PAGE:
Just a few years ago, former attorney Michael Avenatti was heralded as a hero of the left — and even touted as a potential Democratic presidential candidate — in regard to his incredibly angry and outspoken opposition to then-President Donald Trump.
Now, however, the disgraced Trump-hating ex-lawyer is facing 14 years in prison in California after he was found guilty of stealing money from his clients, the Daily Wire reported.
Unfortunately for Avenatti, he won’t be able to begin serving that decade-plus stretch behind bars until after he first completes a combined five-year federal prison sentence in New York for attempting to separately defraud and extort both Nike and former client Stormy Daniels, who sued Trump over an alleged affair, out of tens of millions of dollars.
14 years and $10+ million in restitution
A Justice Department release on Monday announced that U.S. District Judge James Selna had sentenced Avenatti to 168 months in federal prison and ordered him to pay roughly $10.8 million in restitution to four clients as well as the Internal Revenue Service, after he pleaded guilty in June to four counts of wire fraud and a single count of attempting to obstruct the IRS from collecting money that he owed.
“Michael Avenatti was a corrupt lawyer who claimed he was fighting for the little guy. In fact, he only cared about his own selfish interests,” U.S. Attorney Martin Estrada said in a statement. “He stole millions of dollars from his clients — all to finance his extravagant lifestyle that included a private jet and race cars.”
The federal prosecutor added, “As a result of his illegal acts, he has lost his right to practice law in California, and now he will serve a richly deserved prison sentence.”
DOJ details Avenatti’s horrible crimes
The DOJ release proceeded to provide details in each of the four separate cases of defrauding his clients for which he had been charged.
The sentencing memorandum filed by prosecutors stated: “Although the details pertaining to each of the four clients underlying the charges in the indictment differ, the general pattern was the same.”
Avenatti “would lie about the true terms of the settlement agreement he had negotiated for the client, conceal the settlement payments that the counterparty had made, secretly take and spend the settlement proceeds that belonged to the client, and lull the client into not complaining or investigating further by providing small ‘advances’ on the supposedly yet-to-be paid funds,” the memo explained.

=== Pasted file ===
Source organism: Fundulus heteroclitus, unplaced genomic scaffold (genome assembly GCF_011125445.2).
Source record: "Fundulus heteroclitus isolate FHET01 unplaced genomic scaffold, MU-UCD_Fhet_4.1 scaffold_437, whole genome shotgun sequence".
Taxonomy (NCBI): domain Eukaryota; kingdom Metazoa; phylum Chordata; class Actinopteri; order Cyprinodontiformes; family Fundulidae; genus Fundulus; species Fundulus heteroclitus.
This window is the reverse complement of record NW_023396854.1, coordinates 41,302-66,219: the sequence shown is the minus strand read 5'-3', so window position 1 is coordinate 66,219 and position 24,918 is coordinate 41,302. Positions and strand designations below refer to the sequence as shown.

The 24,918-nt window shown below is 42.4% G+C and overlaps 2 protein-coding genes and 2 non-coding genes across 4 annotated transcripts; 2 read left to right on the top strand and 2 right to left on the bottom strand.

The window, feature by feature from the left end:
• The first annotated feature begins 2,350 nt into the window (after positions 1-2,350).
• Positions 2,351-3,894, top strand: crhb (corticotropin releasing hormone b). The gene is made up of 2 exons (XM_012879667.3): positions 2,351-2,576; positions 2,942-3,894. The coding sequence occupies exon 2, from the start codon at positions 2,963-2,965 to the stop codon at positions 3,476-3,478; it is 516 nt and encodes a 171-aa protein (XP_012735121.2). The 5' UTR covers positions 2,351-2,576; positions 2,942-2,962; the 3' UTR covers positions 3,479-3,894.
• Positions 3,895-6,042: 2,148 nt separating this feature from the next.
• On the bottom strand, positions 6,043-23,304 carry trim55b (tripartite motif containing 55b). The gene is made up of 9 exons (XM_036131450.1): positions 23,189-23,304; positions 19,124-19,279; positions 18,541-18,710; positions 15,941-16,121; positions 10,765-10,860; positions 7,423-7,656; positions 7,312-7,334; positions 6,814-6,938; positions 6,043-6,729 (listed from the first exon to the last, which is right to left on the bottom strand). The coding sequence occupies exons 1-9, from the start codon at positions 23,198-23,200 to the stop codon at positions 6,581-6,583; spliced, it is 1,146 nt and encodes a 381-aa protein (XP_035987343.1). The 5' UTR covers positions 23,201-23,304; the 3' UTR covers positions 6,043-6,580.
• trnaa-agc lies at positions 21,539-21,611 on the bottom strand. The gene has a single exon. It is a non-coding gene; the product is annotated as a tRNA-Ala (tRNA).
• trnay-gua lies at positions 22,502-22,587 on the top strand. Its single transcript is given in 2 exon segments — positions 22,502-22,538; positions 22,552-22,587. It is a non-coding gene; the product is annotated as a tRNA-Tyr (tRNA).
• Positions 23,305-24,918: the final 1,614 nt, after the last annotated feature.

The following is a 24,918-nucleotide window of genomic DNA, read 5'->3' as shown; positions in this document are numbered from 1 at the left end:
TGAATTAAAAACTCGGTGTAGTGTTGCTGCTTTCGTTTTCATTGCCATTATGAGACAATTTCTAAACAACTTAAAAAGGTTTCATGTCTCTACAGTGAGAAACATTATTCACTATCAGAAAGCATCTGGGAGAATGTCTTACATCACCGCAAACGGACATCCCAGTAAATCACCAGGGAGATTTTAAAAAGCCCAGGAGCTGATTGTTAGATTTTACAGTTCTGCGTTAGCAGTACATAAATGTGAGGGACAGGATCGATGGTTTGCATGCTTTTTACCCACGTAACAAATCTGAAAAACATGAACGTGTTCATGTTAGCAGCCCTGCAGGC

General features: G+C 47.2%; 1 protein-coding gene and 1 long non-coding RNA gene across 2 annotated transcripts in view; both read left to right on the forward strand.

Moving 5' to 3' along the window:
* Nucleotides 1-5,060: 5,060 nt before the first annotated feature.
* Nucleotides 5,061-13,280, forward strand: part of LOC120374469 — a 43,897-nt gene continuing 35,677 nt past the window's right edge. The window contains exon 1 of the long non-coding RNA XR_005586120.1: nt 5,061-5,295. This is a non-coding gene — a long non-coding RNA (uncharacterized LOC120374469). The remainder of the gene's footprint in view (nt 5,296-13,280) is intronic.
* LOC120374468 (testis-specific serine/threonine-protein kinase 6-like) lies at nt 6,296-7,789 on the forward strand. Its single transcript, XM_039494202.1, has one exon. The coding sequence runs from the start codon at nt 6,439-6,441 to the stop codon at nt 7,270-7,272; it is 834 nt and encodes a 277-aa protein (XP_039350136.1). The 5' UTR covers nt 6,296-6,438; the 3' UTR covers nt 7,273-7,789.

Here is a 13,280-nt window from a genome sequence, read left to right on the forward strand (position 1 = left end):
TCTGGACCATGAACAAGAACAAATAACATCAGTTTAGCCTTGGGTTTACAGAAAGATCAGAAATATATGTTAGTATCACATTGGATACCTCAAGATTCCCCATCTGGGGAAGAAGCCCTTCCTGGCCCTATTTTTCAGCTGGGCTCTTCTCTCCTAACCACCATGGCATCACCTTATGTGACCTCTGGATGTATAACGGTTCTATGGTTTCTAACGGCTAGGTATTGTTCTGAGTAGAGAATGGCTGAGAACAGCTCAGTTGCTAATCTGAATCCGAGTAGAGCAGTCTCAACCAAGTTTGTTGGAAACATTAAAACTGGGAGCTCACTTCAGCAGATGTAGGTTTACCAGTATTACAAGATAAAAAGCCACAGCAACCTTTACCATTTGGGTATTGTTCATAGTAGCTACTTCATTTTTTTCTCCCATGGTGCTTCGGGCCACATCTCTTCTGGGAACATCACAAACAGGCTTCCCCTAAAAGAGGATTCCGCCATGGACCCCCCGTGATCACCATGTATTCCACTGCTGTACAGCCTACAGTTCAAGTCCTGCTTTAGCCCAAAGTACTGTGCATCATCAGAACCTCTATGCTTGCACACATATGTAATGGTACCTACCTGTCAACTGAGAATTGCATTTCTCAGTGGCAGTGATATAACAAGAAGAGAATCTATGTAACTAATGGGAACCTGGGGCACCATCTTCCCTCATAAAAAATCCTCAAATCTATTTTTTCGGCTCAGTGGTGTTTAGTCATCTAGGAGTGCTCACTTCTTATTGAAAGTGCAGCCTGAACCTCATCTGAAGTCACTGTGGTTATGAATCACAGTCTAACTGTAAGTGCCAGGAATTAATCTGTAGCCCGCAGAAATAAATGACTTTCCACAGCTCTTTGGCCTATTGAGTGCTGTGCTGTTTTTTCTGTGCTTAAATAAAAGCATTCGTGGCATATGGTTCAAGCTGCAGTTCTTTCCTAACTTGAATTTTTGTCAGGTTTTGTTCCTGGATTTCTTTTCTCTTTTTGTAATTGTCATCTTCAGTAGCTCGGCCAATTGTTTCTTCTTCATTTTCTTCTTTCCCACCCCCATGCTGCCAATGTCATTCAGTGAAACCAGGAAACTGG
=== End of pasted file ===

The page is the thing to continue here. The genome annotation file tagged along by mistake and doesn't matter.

As for the IRS obstruction charge, the ex-lawyer was accused of failing to pay millions of dollars, or even file required returns, in both personal income, corporate, and payroll taxes for both his law firm and a coffee shop that he owned.
Prosecutors said in the sentencing memo that Avenatti’s “tax fraud scheme was massive, resulting in losses to the federal treasury … and harming hundreds of his employees whose payroll taxes he stole.”
Avenatti calls sentence “overly harsh and uncalled for”
According to CNN, Avenatti initially faced far more than just 14 years in prison but saw DOJ prosecutors drop 31 additional counts — including “wire fraud, bank fraud, and tax-related charges” — after he had accepted an agreement to plead guilty to the five above counts in June.
Even still, Avenatti’s defense attorney, Dean Steward, decried the “unfairness” of the lengthy sentence in comparison to other high-profile cases and asserted that the 14 years and hefty restitution “was overly harsh and uncalled for.”
However, CNN’s report suggested that the sentence was likely appropriate and justified given that while the plea agreement meant that prosecutors would not move forward with the 31 dropped counts, those alleged crimes would still be considered by the judge whenever Avenatti finally faced sentencing.